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A large body of data indicates that (+/-)3,4-methylenedioxymethamphetamine (MDMA, 'ecstasy') can damage brain serotonin neurons in animals. However, the relevance of these preclinical data to humans is uncertain, because doses and routes of administration used in animals have generally differed from those used by humans. Here, we examined the(More)
There has been increasing recognition of the problem of fatal opioid overdose. This review examines the pharmacological basis of respiratory depression following opioid administration. Respiration is controlled principally through medullary respiratory centres with peripheral input from chemoreceptors and other sources. Opioids produce inhibition at the(More)
AIMS To improve our understanding of the pharmacology of 'ecstasy' in recreational environments; in particular, to describe the composition of ecstasy pills, patterns of ecstasy use and the relationship between dose of 3,4-methylendioxymethamphetamine (MDMA) and resulting plasma concentrations. DESIGN, SETTING AND PARTICIPANTS A naturalistic observational(More)
RATIONALE 3,4-Methylenedioxymethamphetamine (MDMA, "ecstasy") disrupts thermoregulation in rats and can lead to life-threatening hyperthermia in humans. MDMA administration can also lead to long-term neurotoxicity in animals and possibly humans. OBJECTIVES The purpose of the current study was to extend previous results on the acute effects of MDMA on(More)
The binding affinity to the mu receptor of some opioids chemically related to morphine and some of their metabolites was examined in rat brain homogenates with 3H-DAMGO. The chemical group at position 6 of the molecule had little effect on binding (e.g. morphine-6-glucuronide Ki = 0.6 nM; morphine = 1.2 nM). Decreasing the length of the alkyl group at(More)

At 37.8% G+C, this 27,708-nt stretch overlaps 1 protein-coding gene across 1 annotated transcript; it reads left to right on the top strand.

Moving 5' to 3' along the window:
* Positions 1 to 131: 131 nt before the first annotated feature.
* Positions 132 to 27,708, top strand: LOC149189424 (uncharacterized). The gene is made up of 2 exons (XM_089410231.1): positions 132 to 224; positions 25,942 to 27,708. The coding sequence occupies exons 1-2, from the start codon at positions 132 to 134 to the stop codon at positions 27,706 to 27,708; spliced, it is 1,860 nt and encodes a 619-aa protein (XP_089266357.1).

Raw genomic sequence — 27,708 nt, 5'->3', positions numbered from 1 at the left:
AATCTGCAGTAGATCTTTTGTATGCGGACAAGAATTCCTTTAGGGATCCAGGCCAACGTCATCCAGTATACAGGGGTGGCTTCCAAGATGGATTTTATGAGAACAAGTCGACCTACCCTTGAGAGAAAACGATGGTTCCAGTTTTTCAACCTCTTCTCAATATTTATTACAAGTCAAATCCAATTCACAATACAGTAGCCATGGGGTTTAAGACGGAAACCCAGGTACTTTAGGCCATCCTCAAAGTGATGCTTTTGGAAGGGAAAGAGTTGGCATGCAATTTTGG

We have recently demonstrated that co-administration of 3,4-methylenedioxymethamphetamine (MDMA, "ecstasy") with the reversible monoamine oxidase type A (MAO-A) inhibitor moclobemide at an ambient temperature of 22 degrees C significantly increases striatal 5-HT outflow and 5-HT-mediated behaviors. In the present study, using microdialysis, we examined the(More)
3,4-Methylenedioxymethamphetamine (MDMA, "ecstasy") and para-methoxyamphetamine (PMA) are commonly used recreational drugs. PMA, often mistaken for MDMA, is reported to be more toxic in human use than MDMA. Both of these drugs have been shown to facilitate the release and prevent the reuptake of 5-hydroxytryptamine (5-HT, serotonin). PMA is also a potent(More)
Anabolic steroid abuse has been associated with thrombosis and arteriosclerosis, both of which predispose to myocardial ischemia and infarction. However, there are reports of sudden cardiac death in the absence of thrombus and atheroma following anabolic steroid use. Although treatment with the commonly abused steroid, nandrolone, has been shown to decrease(More)
1. This study was prompted by recent deaths that have occurred after recreational administration of the substituted amphetamine para-methoxyamphetamine (PMA). Because relatively little is known regarding its mechanism(s) of action, its effects on physiological, behavioural and neurochemical parameters were compared with the well known effects of(More)
RATIONALE Cocaine, methamphetamine, 3,4-methylenedioxymethamphetamine (MDMA, ecstasy), and para-methoxyamphetamine (PMA) disrupt normal thermoregulation in humans, with PMA being associated with more severe cases of hyperthermia. Harm minimization advice on how to prevent overheating depends on appropriate thermoregulatory behavior by drug users. (More)